Facebook, the Moby Dick of social media behemoths, continues to take harpoons from Washington over its treatment of user data.
In the wake of a New York Times story about Facebook's sharing of users' personal information, in this case with other tech leviathans like Microsoft and Amazon, there was immediate criticism from groups tiring of the parade of stories of the social media giant's failure to sufficiently protect user privacy, with some calling for Congress to step in.
"This is a make-or-break moment for the FTC," said Sarah Miller, chair of Freedom From Facebook, a group that has long argued the social media site was too powerful and too fast and loose with user data and should be brought up short or broken up. "The flagrancy with which Facebook has flouted its consent decree shows it doesn't take the agency seriously. The idea that Facebook should be broken up, or never allowed to acquire Instagram and WhatsApp, has gone mainstream. If the FTC wants to be taken seriously again—not only by corporations but by the public, on whose behalf it is expected to work—the FTC can't allow Facebook's monopoly to continue to exist."
But the hard-line Facebook foe was hardly the only group unhappy with the company.
“If these allegations are true, Facebook violated users' trust and likely the FTC's consent decree," said Public Knowledge policy counsel Charlotte Slaiman. "Together with the recent revelations from the UK Parliament, yesterday's N.Y. Times story paints a picture that's becoming clearer and clearer: Facebook apparently recognized the very high value of this private user data, traded it freely to curry favor with other powerful tech giants, and may have even withheld data strategically from potential competitors.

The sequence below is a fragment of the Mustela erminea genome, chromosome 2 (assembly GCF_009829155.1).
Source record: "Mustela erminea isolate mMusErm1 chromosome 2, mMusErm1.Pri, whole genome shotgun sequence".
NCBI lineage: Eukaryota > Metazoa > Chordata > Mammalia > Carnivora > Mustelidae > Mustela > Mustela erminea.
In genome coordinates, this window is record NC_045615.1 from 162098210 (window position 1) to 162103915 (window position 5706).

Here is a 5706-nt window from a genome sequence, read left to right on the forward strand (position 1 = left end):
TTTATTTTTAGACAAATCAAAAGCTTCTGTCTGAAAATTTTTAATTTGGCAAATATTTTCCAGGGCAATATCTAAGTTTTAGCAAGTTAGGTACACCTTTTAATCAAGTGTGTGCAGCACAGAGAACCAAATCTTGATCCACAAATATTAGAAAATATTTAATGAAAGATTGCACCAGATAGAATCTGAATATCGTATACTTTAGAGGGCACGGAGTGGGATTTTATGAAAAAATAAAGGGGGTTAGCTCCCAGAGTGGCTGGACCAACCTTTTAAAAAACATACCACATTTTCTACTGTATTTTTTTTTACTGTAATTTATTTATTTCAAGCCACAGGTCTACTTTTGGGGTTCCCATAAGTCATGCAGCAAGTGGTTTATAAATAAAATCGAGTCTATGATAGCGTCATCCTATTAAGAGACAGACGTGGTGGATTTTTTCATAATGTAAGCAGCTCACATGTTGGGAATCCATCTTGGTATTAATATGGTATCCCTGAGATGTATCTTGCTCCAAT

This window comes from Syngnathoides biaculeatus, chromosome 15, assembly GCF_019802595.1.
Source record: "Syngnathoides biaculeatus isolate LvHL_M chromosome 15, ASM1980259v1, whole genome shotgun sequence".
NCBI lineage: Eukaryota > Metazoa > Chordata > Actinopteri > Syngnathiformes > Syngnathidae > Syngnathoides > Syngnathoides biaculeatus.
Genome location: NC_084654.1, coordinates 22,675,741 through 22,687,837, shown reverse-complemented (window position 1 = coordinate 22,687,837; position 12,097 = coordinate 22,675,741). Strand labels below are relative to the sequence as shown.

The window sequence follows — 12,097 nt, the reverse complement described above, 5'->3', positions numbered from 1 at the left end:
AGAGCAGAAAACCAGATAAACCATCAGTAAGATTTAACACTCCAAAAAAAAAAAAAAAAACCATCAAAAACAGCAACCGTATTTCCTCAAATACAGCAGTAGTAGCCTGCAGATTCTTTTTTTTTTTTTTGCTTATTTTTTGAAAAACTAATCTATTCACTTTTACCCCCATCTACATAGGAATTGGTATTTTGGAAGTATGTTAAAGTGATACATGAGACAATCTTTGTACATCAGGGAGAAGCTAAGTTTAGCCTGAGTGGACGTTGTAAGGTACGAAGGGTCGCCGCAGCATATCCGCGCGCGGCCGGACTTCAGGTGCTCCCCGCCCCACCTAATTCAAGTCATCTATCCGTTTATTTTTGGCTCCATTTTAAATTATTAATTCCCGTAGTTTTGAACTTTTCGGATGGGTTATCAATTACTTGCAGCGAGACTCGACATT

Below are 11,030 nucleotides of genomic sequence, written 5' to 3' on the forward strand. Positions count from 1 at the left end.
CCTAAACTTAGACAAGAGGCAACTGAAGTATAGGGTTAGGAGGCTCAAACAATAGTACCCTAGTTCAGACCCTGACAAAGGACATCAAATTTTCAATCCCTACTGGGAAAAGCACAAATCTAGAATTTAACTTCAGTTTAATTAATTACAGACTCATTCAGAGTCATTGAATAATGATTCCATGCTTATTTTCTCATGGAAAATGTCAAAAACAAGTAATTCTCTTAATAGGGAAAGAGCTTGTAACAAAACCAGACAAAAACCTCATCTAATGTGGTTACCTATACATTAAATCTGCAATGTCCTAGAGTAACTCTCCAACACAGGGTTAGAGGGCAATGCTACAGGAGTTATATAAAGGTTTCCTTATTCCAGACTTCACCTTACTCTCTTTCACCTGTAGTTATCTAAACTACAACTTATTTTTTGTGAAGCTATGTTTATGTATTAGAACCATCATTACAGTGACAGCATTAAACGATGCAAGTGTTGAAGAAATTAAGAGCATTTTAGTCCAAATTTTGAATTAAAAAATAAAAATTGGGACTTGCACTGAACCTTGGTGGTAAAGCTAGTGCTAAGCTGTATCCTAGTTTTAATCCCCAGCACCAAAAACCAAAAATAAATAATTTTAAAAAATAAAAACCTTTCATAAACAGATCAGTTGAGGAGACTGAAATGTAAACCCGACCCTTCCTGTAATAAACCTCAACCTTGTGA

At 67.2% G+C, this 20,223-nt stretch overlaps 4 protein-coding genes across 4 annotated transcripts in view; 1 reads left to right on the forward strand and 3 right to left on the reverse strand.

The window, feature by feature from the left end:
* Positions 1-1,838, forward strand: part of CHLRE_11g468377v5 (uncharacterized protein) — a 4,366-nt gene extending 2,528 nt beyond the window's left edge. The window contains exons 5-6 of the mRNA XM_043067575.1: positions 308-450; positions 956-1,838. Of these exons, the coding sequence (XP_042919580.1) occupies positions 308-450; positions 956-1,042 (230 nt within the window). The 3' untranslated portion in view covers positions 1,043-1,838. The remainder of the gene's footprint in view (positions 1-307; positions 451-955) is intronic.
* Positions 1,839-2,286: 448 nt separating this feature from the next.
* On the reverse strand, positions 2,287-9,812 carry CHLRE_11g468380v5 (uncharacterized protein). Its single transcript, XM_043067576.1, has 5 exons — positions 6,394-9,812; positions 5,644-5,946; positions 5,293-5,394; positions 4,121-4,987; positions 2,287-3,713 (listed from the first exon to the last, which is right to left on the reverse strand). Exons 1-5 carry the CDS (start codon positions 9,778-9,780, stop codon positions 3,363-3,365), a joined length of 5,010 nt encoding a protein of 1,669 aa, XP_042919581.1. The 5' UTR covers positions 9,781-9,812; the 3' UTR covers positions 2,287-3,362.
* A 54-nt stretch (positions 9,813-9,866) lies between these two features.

“The FTC should consider this in their current investigation of Facebook, making sure to craft remedies that will protect users’ private personal data as well as fostering competition both on and off the platform. But perhaps more importantly, Congress must take up the issue of the power of digital platforms in the coming year. The soft touch, self-regulation approach to this industry is far past its expiration date.”
"The latest development on Facebook allowing third parties to access personal user data follows a pattern of behavior that we are starting to see far too often ---- dishonesty, followed by apologies and paper-thin promises to change," said an obviously unhappy Rashad Robinson, president of civil rights group Color of Change. He said his group has been "steadfast" in its demands for transparency and "the need for safety for Black people and people from marginalized communities. Facebook cannot be trusted to self-regulate. In order to address Facebook’s systemic failures, including rampant voter suppression and other civil rights concerns, urgent action must be taken by Congressional leaders and the Federal Trade Commission to implement the recommendations of civil rights organizations."
"It appears that Facebook is ending 2018 the way it spent much of the year: embroiled in controversy," said Dan Goldstein, president of digital marketing agency Page 1 Solutions. "These revelations undercut Facebook's claims that its privacy issues are the result of security oversight or the efforts of malicious third parties. If the news is true, it essentially confirms what critics of Facebook have been saying all along: Facebook cares much more about its bottom line than the security and privacy of its users."
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Contributing editor John Eggerton has been an editor and/or writer on media regulation, legislation and policy for over four decades, including covering the FCC, FTC, Congress, the major media trade associations, and the federal courts. In addition to Multichannel News and Broadcasting + Cable, his work has appeared in Radio World, TV Technology, TV Fax, This Week in Consumer Electronics, Variety and the Encyclopedia Britannica.
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